Keynote speakers

Paul Foulkes

Paul Foulkes is a Professor in the Department of Language and Linguistic Science at the University of York. He holds B.A., M.Phil., and Ph.D. degrees from the University of Cambridge and has previously held posts at the Universities of Cambridge, Newcastle and Leeds. He has been a visiting fellow at the University of Canterbury, and holds a Visiting Professorship at the MARCS Institute, Western Sydney University. His research interests are in language variation and change, phonetics, phonology, sociophonetics, first language acquisition and forensic phonetics.

Catherine Watson

Catherine Watson is an Associate Professor in the Department of Electrical , Computer and Software Engineering at The University of Auckland in New Zealand, a role she began in 2004 after eight years at Macquarie University in Australia, affiliated with the Department of Electronics and the Macquarie Centre of Cognitive Science. Prior to this, she completed undergraduate and postgraduate studies at the University of Canterbury in New Zealand. Catherine’s main research interest is speech production for both humans and machines. Her research includes building models of speech articulators, speech synthesis, and acoustic phonetics, and has impact in both speech science and speech technology.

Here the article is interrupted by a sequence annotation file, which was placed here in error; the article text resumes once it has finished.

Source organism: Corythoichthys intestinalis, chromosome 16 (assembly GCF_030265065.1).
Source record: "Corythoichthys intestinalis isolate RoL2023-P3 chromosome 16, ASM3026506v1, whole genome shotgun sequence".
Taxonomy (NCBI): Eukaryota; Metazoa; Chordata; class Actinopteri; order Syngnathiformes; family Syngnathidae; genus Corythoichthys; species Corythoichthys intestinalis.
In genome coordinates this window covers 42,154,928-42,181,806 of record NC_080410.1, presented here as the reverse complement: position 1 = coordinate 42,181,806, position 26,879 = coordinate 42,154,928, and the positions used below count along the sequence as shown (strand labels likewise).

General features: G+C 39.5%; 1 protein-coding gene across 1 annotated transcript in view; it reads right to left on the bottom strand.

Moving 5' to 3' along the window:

Phil Rose

Phil Rose is a speech scientist specialising in forensic voice comparison and the phonetics of Asian tone languages. Following BA and MA studies at Manchester University, he did his PhD at Cambridge, and then taught General Linguistics, Phonetics, Phonology and Chinese Linguistics for over 30 years at the Australian National University. More recently, he has taught courses at universities in Hong Kong and mainland China. He has been a British Academy visiting professor at the University of Edinburgh’s Joseph Bell Centre for Forensic Statistics and Legal Reasoning, was chairman of the Forensic Speech Science Committee of the Australasian Speech Science and Technology Association, and member of the Australian Academy of Forensic Sciences.

Talk title and abstract: The Best of Tones, the Worst of Tones – tonal complexity in the Wu dialects of East Central China